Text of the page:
|
             x3_lag2 |  -.0515859   .0138096    -3.74   0.000    -.0786523   -.0245195
                     |
          x3_lag2#x1 |   .0000353   .0000245     1.44   0.149    -.0000127    .0000833
                     |
              season |
                 02  |  -.0703797   .0211975    -3.32   0.001    -.1119261   -.0288333
                 03  |    .093219   .0233858     3.99   0.000     .0473836    .1390544
                 04  |   .1256642   .0270927     4.64   0.000     .0725635    .1787649
                 05  |   .1426421   .0335767     4.25   0.000     .0768331    .2084512
                 06  |  -.1217462    .046838    -2.60   0.009     -.213547   -.0299454
                 07  |  -18.24382   741.5026    -0.02   0.980    -1471.562    1435.075
                 08  |  -.2095094   .0373193    -5.61   0.000    -.2826539   -.1363649
                 09  |  -.1886333   .0341701    -5.52   0.000    -.2556054   -.1216611
                 10  |    .044879   .0278778     1.61   0.107    -.0097604    .0995184
                 11  |  -.0995352   .0249665    -3.99   0.000    -.1484686   -.0506018
                 12  |   .0819983   .0214643     3.82   0.000      .039929    .1240675
                     |
                  x4 |   .6055111   .0754535     8.02   0.000      .457625    .7533972
                     |
               x4#x1 |   .0004948   .0001416     3.49   0.000     .0002173    .0007723
--------------------------------------------------------------------------------------

If you have any suggestions on how I could provide a replicable example (maybe with some sample panel data, any suggestions?), I will gladly do so.

EDIT

A smaller model produces identical results in R and Stata. It seems that with poor models R is more restrictive and does not show standard errors.

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migrated from stackoverflow.com Jun 23 '16 at 14:16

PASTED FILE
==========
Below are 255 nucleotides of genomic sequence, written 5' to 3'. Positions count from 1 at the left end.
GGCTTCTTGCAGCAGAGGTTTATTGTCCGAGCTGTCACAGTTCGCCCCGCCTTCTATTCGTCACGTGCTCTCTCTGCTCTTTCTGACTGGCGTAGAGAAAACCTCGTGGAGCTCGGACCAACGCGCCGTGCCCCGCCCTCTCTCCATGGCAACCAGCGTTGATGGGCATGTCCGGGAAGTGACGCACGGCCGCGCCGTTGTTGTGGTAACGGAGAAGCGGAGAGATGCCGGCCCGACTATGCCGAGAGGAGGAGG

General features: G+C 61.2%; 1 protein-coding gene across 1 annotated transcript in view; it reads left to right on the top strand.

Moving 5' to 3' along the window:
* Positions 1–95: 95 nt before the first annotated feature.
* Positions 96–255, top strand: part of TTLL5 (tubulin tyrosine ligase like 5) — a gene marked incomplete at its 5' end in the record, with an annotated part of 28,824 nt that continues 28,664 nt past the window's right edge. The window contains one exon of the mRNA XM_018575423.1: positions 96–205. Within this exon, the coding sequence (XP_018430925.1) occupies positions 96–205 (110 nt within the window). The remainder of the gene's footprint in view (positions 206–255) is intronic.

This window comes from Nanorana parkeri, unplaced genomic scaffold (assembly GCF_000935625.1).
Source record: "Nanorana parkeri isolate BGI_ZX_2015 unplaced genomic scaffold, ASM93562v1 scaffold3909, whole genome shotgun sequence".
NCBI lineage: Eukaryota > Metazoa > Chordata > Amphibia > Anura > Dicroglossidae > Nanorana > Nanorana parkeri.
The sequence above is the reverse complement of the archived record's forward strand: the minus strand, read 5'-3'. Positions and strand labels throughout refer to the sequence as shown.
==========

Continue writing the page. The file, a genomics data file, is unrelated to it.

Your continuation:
This question came from our site for professional and enthusiast programmers.

  • 2
    $\begingroup$ I can't see this as a programming problem, as you have code and are not asking for programming advice. It's more of a statistical question of why a model fit is produced in one program but not another. Achieving a good fit in one program and not another is often a sign of a fragile model as much as, if not more than, a comment on the software. Although it often attracts flak, my suggestion is to try fitting a simpler model in R: the Stata results suggest which predictors may be omitted. As you realise the lack of a reproducible example constrains comment. $\endgroup$ – Nick Cox Jun 8 '16 at 16:49
  • $\begingroup$ Voting for migration to Cross Validated. $\endgroup$ – Nick Cox Jun 8 '16 at 16:50
  • $\begingroup$ You are right, simpler models do not produce this problem. $\endgroup$ – yoland Jun 8 '16 at 17:07
  • $\begingroup$ As I don't think I will get any help with my model fit without uploading the data, I will mark this post as answered - even though the exact reasons for the disparity remain unclear. Thank you! $\endgroup$ – yoland Jun 8 '16 at 17:11
  • 2
    $\begingroup$ The R code issued a warning ("Return Code 2") that should be heeded: it did not actually find a solution. Until you can develop a reproducible example, I doubt we can do any more about the problem here on CV than they could on SO. However, you could inspect the variance-covariance matrix produced by the model in R: that could be revealing. $\endgroup$ – whuber Jun 23 '16 at 14:28